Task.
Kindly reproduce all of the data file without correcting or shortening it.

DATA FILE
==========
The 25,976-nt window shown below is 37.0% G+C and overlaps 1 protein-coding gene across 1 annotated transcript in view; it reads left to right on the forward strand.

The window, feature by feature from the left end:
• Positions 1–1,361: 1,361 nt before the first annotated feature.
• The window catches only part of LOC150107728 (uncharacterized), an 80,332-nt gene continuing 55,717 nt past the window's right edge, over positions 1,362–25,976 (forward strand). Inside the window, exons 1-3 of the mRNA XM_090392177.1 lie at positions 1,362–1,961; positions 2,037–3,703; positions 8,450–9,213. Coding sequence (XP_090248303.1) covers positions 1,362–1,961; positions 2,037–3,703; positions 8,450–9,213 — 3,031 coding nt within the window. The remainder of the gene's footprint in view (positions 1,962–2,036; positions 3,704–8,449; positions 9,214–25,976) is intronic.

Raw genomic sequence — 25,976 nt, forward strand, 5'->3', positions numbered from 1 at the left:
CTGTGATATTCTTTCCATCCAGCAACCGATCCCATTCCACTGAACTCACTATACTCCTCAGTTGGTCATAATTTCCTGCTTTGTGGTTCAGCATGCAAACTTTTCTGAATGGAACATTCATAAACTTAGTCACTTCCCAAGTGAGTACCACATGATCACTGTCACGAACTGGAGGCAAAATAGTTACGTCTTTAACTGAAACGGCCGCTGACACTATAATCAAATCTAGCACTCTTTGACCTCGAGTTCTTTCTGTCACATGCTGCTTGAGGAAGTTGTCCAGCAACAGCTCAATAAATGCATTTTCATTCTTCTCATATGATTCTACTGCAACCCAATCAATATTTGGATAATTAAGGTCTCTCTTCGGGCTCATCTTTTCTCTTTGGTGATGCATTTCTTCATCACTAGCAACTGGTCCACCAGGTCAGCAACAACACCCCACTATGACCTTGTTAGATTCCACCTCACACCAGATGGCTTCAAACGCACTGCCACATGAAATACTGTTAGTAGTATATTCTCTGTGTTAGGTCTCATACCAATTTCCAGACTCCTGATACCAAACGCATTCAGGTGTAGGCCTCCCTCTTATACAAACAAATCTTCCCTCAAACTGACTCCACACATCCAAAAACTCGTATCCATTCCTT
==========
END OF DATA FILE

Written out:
The 25,976-nt window shown below is 37.0% G+C and overlaps 1 protein-coding gene across 1 annotated transcript in view; it reads left to right on the forward strand.

The window, feature by feature from the left end:
• Positions 1–1,361: 1,361 nt before the first annotated feature.
• The window catches only part of LOC150107728 (uncharacterized), an 80,332-nt gene continuing 55,717 nt past the window's right edge, over positions 1,362–25,976 (forward strand). Inside the window, exons 1-3 of the mRNA XM_090392177.1 lie at positions 1,362–1,961; positions 2,037–3,703; positions 8,450–9,213. Coding sequence (XP_090248303.1) covers positions 1,362–1,961; positions 2,037–3,703; positions 8,450–9,213 — 3,031 coding nt within the window. The remainder of the gene's footprint in view (positions 1,962–2,036; positions 3,704–8,449; positions 9,214–25,976) is intronic.

Raw genomic sequence — 25,976 nt, forward strand, 5'->3', positions numbered from 1 at the left:
CTGTGATATTCTTTCCATCCAGCAACCGATCCCATTCCACTGAACTCACTATACTCCTCAGTTGGTCATAATTTCCTGCTTTGTGGTTCAGCATGCAAACTTTTCTGAATGGAACATTCATAAACTTAGTCACTTCCCAAGTGAGTACCACATGATCACTGTCACGAACTGGAGGCAAAATAGTTACGTCTTTAACTGAAACGGCCGCTGACACTATAATCAAATCTAGCACTCTTTGACCTCGAGTTCTTTCTGTCACATGCTGCTTGAGGAAGTTGTCCAGCAACAGCTCAATAAATGCATTTTCATTCTTCTCATATGATTCTACTGCAACCCAATCAATATTTGGATAATTAAGGTCTCTCTTCGGGCTCATCTTTTCTCTTTGGTGATGCATTTCTTCATCACTAGCAACTGGTCCACCAGGTCAGCAACAACACCCCACTATGACCTTGTTAGATTCCACCTCACACCAGATGGCTTCAAACGCACTGCCACATGAAATACTGTTAGTAGTATATTCTCTGTGTTAGGTCTCATACCAATTTCCAGACTCCTGATACCAAACGCATTCAGGTGTAGGCCTCCCTCTTATACAAACAAATCTTCCCTCAAACTGACTCCACACATCCAAAAACTCGTATCCATTCCTT